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Member Research & Reports

Member Research & Reports

Specialized Therapy Taught by Lay Persons Can Aid Vulnerable, Traumatized Children in Developing Nations, Johns Hopkins Research Finds

A specific type of talk therapy dispensed in the developing world to orphans and other vulnerable children who experienced trauma such as sexual and domestic abuse showed dramatic results, despite being administered by workers with little education, new research shows.

The findings, from a group of researchers led by the Johns Hopkins Bloomberg School of Public Health, suggest that young people from poor nations can benefit from mental health treatment, even when health professionals do not provide it. Untreated childhood trauma, the researchers say, is linked to skills deficits and unhealthy decision-making as adults as well as long-term negative health outcomes and lower economic productivity.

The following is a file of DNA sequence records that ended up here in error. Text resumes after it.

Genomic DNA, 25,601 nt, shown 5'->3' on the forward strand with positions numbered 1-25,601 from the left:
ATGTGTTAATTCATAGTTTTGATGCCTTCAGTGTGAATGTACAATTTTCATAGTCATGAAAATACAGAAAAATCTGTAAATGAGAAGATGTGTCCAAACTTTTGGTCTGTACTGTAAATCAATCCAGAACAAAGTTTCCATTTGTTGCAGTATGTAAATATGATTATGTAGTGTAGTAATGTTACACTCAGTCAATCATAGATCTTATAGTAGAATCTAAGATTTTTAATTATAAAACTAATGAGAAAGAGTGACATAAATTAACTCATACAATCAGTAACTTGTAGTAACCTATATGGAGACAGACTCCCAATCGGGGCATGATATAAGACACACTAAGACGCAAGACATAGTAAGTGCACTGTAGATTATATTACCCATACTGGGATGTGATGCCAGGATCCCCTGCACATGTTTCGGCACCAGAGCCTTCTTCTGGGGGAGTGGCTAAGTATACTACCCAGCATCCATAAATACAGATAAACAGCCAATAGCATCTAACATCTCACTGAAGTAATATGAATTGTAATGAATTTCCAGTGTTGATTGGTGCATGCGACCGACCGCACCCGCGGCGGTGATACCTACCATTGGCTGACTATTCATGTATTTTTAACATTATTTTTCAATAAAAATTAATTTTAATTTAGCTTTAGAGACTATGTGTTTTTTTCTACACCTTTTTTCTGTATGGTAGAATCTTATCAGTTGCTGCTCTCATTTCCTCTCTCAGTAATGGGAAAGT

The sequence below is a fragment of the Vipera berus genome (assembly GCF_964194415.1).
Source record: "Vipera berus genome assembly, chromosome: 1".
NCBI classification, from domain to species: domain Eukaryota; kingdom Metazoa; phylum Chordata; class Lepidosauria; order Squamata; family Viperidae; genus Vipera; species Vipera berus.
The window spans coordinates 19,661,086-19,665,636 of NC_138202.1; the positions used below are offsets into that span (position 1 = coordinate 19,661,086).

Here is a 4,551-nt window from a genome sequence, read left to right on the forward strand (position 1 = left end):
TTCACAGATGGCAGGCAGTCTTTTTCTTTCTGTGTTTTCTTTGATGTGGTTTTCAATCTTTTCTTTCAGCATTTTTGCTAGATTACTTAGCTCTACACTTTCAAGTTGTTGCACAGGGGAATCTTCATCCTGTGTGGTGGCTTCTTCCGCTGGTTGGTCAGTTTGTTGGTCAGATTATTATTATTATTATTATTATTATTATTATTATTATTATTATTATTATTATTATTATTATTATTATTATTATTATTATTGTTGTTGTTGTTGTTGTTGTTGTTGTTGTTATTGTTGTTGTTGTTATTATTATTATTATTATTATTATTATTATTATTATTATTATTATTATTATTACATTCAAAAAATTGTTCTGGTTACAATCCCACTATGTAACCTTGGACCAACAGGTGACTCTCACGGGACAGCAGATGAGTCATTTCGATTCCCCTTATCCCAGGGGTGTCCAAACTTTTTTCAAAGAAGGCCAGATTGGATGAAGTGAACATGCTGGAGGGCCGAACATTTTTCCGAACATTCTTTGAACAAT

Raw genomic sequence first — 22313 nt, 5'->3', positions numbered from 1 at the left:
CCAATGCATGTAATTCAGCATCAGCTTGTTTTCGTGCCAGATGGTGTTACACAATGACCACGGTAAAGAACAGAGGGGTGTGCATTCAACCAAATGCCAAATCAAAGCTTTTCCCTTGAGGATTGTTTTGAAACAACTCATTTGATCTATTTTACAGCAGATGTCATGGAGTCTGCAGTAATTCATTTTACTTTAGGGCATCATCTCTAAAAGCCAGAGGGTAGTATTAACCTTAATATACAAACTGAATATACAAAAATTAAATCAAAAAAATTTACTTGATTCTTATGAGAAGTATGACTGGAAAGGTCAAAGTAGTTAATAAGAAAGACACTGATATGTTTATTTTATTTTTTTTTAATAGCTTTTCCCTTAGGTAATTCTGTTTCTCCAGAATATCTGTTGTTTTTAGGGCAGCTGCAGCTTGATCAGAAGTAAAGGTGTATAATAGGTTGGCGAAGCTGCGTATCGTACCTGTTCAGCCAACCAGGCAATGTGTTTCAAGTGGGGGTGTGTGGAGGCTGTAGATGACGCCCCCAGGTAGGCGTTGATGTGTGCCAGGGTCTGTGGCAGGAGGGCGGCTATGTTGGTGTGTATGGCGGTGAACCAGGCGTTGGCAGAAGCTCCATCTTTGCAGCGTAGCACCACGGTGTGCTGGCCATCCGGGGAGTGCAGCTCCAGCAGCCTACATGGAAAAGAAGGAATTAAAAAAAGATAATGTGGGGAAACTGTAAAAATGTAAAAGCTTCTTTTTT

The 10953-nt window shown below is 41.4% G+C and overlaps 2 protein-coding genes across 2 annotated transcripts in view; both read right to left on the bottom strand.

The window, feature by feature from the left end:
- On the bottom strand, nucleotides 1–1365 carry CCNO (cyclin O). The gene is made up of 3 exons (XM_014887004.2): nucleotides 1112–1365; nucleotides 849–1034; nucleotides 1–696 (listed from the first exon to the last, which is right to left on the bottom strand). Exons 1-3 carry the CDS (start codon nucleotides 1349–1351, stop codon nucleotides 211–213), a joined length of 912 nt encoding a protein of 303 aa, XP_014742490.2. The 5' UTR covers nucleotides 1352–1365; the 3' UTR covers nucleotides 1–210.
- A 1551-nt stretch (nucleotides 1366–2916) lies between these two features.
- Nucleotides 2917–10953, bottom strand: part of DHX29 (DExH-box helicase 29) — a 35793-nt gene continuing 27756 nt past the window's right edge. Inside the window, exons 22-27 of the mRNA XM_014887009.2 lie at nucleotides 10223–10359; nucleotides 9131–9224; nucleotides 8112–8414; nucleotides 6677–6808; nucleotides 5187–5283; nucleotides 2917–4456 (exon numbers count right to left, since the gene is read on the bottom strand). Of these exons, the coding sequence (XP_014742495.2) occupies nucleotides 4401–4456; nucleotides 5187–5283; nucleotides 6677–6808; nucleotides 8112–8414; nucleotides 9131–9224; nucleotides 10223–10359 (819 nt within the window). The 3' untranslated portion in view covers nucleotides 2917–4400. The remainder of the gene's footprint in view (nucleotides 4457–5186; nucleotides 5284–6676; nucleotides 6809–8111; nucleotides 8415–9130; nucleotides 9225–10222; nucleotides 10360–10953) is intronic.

A report on the study appears in the June 29 issue of JAMA Pediatrics.

“We found that children from very distressed backgrounds can really be helped by a prescribed set of sessions with trained lay workers who otherwise have absolutely no mental health education and barely a high school education,” says study leader Dr. Laura K. Murray, an associate scientist in the Bloomberg School’s department of mental health. “This study demonstrates that evidence-based treatments can be done in low-resource countries with good outcomes. We need to make these interventions available to children so they aren’t set up for significant difficulties as adults.”

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